Cerne Abbas, nr Dorchester, Dorset.
The chalk hill figure at Cerne Abbas is known the world over – as the Cerne Abbas Giant. It is regarded as an ancient fertility symbol dating back to the Iron-Age. The giant stands 180ft tall and is in fact the largest chalk hill figure the UK – he stands on the side of the hill fort at Cerne Abbas. There is an earthwork at the summit of the hill known as the Trendle. You can read more about the Cerne Abbas Giant here.
This circle appeared at the bottom of the hill close to the chalk figure, but not in the field directly below. It is immediately recognisable as a Vesica Pisces design, this is where the perimeter of one circle intersects the centre of another and creates an almond shape where they overlap. In scared geometry this is called the division of unity, where unity (the circle) replicates itself rather than being cut in anyway – in this way unity remains a whole. Self replication is considered a fundamental sign of life. Cell mitosis works in exactly this way. The phrase Vesica Pisces literally means fish-bladder, but it also a vaginal symbol, as this almond shape is from whence all other shapes are born, beginning with the triangle, then the square, the pentagon etc, etc. The exercise of drawing this progression has a long history amongst artists and geometers. The placing of such an image in close proximity to a symbol of male fertility is not without irony.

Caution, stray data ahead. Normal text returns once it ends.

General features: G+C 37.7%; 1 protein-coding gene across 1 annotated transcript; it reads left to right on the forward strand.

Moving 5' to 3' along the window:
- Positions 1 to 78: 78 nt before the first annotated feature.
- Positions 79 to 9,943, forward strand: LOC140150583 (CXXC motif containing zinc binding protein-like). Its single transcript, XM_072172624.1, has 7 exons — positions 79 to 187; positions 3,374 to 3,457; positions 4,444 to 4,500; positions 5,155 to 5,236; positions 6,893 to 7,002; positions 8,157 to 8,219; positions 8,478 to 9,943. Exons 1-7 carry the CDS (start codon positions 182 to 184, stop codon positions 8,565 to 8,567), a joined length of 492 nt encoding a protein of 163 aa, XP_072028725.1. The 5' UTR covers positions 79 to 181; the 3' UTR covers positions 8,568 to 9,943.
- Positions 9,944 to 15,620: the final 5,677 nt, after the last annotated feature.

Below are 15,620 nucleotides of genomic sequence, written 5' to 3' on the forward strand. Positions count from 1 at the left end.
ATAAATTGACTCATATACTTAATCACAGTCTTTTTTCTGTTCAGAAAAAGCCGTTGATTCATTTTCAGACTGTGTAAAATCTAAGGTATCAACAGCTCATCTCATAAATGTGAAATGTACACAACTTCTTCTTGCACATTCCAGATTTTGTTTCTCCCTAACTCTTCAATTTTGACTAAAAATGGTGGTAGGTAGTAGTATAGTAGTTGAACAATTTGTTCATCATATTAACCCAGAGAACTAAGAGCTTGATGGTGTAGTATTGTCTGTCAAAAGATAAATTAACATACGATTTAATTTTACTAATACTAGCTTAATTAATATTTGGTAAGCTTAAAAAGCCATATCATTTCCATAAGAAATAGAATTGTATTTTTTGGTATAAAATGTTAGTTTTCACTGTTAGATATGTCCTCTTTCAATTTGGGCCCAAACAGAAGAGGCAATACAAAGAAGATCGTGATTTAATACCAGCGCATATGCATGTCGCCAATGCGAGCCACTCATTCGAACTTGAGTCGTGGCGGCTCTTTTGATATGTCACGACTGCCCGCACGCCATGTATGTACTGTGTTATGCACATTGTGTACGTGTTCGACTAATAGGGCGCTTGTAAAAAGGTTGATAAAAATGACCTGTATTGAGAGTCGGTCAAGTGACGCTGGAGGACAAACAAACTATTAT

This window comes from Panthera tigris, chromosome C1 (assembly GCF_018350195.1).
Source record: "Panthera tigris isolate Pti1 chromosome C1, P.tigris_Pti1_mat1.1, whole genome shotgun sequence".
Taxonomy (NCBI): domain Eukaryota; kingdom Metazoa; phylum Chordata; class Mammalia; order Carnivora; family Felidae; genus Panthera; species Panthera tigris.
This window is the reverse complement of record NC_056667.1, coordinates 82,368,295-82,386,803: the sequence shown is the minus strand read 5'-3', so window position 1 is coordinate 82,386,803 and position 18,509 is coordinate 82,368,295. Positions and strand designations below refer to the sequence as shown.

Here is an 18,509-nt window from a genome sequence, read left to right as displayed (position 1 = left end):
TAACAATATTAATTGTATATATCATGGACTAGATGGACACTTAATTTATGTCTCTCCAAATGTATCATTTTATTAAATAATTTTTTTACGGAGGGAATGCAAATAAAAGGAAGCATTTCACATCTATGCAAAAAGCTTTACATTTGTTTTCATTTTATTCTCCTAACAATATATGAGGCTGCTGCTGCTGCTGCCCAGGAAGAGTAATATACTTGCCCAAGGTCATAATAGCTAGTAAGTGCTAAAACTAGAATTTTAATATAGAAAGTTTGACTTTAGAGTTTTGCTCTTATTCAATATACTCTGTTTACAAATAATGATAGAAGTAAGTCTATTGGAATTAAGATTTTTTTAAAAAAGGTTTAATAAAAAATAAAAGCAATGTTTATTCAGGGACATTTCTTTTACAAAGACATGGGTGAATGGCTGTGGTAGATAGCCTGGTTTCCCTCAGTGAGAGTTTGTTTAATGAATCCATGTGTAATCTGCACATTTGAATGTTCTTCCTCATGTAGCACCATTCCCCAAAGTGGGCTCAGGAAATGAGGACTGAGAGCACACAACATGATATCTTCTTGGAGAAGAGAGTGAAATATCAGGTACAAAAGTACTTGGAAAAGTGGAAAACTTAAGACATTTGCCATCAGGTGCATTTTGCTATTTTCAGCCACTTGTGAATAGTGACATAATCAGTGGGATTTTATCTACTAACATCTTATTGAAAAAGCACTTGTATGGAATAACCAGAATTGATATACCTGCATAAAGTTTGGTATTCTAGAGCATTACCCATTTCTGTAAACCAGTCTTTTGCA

This crop circle has been interpreted either as an anatomical representation of female genitalia, or as an image of the Virgin Mary – the two are not that unrelated – so either one – or both – could be appropriate.
In the gallery below are a series of images showing the drawing of this design by Karen Alexander. We hope you enjoy seeing the progression of the drawing from beginning to end.
Karen currently has a section of her original paintings (from 2017) for sale. Click here to see the paintings available.
Visiting the Circles? If you are thinking of visiting any crop circles this summer, please read our Visiting the Crop Circles section. It’s full of useful information and etiquette for visiting the countryside and the crop circles. Please remember that you should not enter any fields without the express permission of the farmer.
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NOTE: Click on each image to enlarge them and see the whole picture.
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